Private Members Business – Economy
Mr PITT: I certainly move to support this motion put forward by Mr Leeser, my good friend and colleague.
A division having been called in the House of Representatives—
Proceedings suspended from 17:58 to 18:23
Mr PITT: In continuance, once again I congratulate the member for Berowra on putting forward such a motion. Of course, the coalition government is absolutely committed to delivering what it said it would deliver during the last election campaign. That includes our $100 billion infrastructure plan over the next 10 years. As you know, Mr Deputy Speaker McVeigh, being a regional member, this infrastructure plan is critical for our connective infrastructure, for growth, particularly in the regions, and for ensuring increases in productivity. And, of course, those increases in productivity make us much more competitive when we look at world trade.
As the member for Berowra has stated, we are pursuing free trade deals with the EU and through RCEP, the Regional Comprehensive Economic Partnership. That arrangement in particular, the RCEP agreement, is worth trillions and trillions of dollars in terms of the arrangements we can make with those nations. Whilst it’s been a challenging discussion—almost as challenging as this—I look forward to being in continuance.
Sitting suspended from 18:24 to 18:29
Mr PITT: As I was saying, not only will our $100 billion investment in infrastructure help drive regional productivity; it will allow our producers to be more competitive, particularly in terms of trade deals and arrangements overseas. What we in this place all know is that trade means jobs for Australia, and more trade means more jobs. We have already been successful in terms of those trade arrangements through agreements with China, South Korea and other countries. That has helped lift productivity and jobs in regional areas—in particular, in the agricultural sector. Agriculture is now worth over $60 billion, and the coalition government has a plan to drive that to $100 billion in the future. But that can’t be done without the correct infrastructure—in particular, water and transport infrastructure.
Regardless of what we talk about in this place at a national level, all stories are local. For the people of my electorate of Hinkler, where we have any number of challenges, we are driving commercial operations to be more successful, to have better operations and to have more jobs to help drive our regional economy. We are doing that with record infrastructure investments. The Hinkler regional deal, which was announced last year, is a commitment of $173 million from the federal government across a range of projects from connecting roads and infrastructure, to port studies and all the way through to a multi-purpose conveyor at the Bundaberg port, which will be constructed with a 100 per cent grant from the federal government. But that assumes that the Queensland Labor government will decide to get on board. They have been dragging their heels to date. They continue to refuse to sign documents—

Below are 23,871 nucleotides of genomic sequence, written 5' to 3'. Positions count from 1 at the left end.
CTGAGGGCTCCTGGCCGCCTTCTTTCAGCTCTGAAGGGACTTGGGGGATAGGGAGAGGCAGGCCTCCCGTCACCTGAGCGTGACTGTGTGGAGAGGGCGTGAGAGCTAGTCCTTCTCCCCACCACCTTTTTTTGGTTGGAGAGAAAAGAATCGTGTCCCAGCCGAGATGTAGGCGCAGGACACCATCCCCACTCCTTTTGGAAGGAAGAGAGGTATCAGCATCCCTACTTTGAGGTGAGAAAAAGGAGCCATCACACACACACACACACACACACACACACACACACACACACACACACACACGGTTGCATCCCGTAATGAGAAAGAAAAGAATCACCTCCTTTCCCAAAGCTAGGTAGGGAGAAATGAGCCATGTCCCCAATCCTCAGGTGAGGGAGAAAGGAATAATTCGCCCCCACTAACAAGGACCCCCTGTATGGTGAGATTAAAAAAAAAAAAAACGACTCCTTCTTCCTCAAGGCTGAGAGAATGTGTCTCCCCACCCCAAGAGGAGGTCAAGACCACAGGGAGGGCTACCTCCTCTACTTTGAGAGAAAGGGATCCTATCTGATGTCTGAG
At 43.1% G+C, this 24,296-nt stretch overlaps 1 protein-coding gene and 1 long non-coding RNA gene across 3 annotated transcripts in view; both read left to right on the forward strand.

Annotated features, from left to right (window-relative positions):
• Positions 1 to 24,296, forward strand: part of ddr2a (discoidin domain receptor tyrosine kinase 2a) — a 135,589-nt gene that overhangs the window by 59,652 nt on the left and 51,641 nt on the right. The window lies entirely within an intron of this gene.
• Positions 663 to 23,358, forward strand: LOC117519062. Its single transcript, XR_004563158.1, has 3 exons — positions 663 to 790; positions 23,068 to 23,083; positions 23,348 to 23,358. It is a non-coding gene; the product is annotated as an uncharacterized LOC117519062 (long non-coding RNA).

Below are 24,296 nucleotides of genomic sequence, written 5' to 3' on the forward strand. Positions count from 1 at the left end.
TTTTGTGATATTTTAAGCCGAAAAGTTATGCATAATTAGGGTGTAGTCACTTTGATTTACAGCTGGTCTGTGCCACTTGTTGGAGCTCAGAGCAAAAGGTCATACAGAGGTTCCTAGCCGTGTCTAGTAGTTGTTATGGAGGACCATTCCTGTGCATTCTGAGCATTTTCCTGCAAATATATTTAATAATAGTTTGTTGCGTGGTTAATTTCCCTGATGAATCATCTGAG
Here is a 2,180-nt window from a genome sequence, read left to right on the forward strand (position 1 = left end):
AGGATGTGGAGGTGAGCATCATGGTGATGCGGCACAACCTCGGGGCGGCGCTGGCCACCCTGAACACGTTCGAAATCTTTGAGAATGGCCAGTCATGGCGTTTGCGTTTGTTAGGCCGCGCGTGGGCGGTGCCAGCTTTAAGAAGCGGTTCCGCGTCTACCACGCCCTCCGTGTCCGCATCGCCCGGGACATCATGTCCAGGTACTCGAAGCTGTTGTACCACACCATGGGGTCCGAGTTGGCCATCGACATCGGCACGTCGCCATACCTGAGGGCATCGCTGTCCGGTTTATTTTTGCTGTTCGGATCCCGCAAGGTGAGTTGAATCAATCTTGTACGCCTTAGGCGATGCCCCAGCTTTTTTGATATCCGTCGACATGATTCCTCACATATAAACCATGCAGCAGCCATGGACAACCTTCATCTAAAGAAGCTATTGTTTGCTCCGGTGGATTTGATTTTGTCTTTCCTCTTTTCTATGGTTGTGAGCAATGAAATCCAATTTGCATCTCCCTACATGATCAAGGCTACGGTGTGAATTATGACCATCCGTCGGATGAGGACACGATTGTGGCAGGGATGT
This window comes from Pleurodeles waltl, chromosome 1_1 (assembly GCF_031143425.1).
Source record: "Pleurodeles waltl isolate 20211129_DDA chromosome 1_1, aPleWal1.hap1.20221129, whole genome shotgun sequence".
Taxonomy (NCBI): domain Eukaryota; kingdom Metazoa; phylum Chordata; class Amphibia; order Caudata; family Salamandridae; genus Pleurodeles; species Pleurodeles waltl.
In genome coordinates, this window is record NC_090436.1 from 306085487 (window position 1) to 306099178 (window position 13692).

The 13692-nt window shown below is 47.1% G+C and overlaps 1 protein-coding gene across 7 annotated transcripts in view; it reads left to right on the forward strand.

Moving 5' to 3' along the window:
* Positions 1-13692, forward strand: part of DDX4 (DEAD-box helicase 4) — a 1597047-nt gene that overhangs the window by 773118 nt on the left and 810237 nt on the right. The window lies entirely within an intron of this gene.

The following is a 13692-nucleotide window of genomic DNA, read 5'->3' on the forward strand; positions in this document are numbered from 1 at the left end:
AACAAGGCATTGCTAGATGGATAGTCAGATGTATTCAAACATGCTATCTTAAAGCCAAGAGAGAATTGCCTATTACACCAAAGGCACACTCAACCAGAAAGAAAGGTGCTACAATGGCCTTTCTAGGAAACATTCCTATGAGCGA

An opposition member interjecting—
Mr PITT: We hear interjections from those opposite about dams. We have had billions of dollars on the table for dams and, quite simply, the Queensland Labor government have not picked them up—not a single one. In fact, their current proposal is to reduce the capacity of the Paradise Dam, not repair it. They want to drop the dam level by 10 metres or 15 metres. That will result in a reliability level of 60 per cent for irrigators. That does not help us with our trade and export plans.
We have opportunities here, but we know that the true Premier of Queensland, Jackie Trad, is not on board. We need her to step up and help the people of regional communities. We cannot continue to sit around and have the federal government commit such large amounts of money and the state refuse to build them. We need them to get on board. We need them to build the roads. We need them to accept the money to build that connective infrastructure, particularly in our port. They continue to play games. They play games with the people of my electorate. These are individuals who are desperate for work. And yet we find that Queensland Labor, once again, are getting in the way of progress. They have no interest in our people—none.
Everyone on the opposite side knows the Constitution and what it sets aside for individual states and their responsibilities. We cannot make them build a road, but we need them to do it. We have put up our contribution—80 per cent for those connecting roads. In fact, we have a safety intersection on the Bruce Highway at Buxton. We have put forward $10 million. This is a substantial infrastructure investment, but the state refuses to play ball. We cannot continue to argue with ourselves when we are funding so much important infrastructure to drive jobs, to drive regional economies, and have the Queensland Labor government continue to get in the way.